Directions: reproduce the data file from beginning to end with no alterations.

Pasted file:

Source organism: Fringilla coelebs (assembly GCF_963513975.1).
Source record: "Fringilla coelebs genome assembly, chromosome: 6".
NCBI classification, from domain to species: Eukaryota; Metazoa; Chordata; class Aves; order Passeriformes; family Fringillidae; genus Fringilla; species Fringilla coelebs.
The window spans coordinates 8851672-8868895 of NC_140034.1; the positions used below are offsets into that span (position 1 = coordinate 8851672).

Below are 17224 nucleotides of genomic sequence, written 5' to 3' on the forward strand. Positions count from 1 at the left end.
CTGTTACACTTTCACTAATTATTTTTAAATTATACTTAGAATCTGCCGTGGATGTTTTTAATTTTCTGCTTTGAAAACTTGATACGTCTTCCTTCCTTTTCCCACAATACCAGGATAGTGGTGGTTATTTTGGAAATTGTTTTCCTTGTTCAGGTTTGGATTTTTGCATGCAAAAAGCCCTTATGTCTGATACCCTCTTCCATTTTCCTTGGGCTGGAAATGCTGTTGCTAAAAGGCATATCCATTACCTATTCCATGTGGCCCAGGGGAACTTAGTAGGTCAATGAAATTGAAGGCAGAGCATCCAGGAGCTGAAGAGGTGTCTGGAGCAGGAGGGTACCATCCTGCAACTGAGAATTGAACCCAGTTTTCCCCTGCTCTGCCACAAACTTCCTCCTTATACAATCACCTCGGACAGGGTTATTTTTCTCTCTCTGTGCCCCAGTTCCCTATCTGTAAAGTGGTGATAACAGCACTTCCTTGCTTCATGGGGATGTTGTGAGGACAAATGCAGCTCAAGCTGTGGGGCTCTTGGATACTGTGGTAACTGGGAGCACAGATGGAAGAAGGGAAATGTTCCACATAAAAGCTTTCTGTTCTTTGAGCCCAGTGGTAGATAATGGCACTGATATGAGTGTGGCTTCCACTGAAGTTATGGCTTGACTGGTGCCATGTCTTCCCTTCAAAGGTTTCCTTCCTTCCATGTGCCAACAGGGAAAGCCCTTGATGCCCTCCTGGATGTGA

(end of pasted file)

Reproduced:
Source organism: Fringilla coelebs (assembly GCF_963513975.1).
Source record: "Fringilla coelebs genome assembly, chromosome: 6".
NCBI classification, from domain to species: Eukaryota; Metazoa; Chordata; class Aves; order Passeriformes; family Fringillidae; genus Fringilla; species Fringilla coelebs.
The window spans coordinates 8851672-8868895 of NC_140034.1; the positions used below are offsets into that span (position 1 = coordinate 8851672).

Below are 17224 nucleotides of genomic sequence, written 5' to 3' on the forward strand. Positions count from 1 at the left end.
CTGTTACACTTTCACTAATTATTTTTAAATTATACTTAGAATCTGCCGTGGATGTTTTTAATTTTCTGCTTTGAAAACTTGATACGTCTTCCTTCCTTTTCCCACAATACCAGGATAGTGGTGGTTATTTTGGAAATTGTTTTCCTTGTTCAGGTTTGGATTTTTGCATGCAAAAAGCCCTTATGTCTGATACCCTCTTCCATTTTCCTTGGGCTGGAAATGCTGTTGCTAAAAGGCATATCCATTACCTATTCCATGTGGCCCAGGGGAACTTAGTAGGTCAATGAAATTGAAGGCAGAGCATCCAGGAGCTGAAGAGGTGTCTGGAGCAGGAGGGTACCATCCTGCAACTGAGAATTGAACCCAGTTTTCCCCTGCTCTGCCACAAACTTCCTCCTTATACAATCACCTCGGACAGGGTTATTTTTCTCTCTCTGTGCCCCAGTTCCCTATCTGTAAAGTGGTGATAACAGCACTTCCTTGCTTCATGGGGATGTTGTGAGGACAAATGCAGCTCAAGCTGTGGGGCTCTTGGATACTGTGGTAACTGGGAGCACAGATGGAAGAAGGGAAATGTTCCACATAAAAGCTTTCTGTTCTTTGAGCCCAGTGGTAGATAATGGCACTGATATGAGTGTGGCTTCCACTGAAGTTATGGCTTGACTGGTGCCATGTCTTCCCTTCAAAGGTTTCCTTCCTTCCATGTGCCAACAGGGAAAGCCCTTGATGCCCTCCTGGATGTGA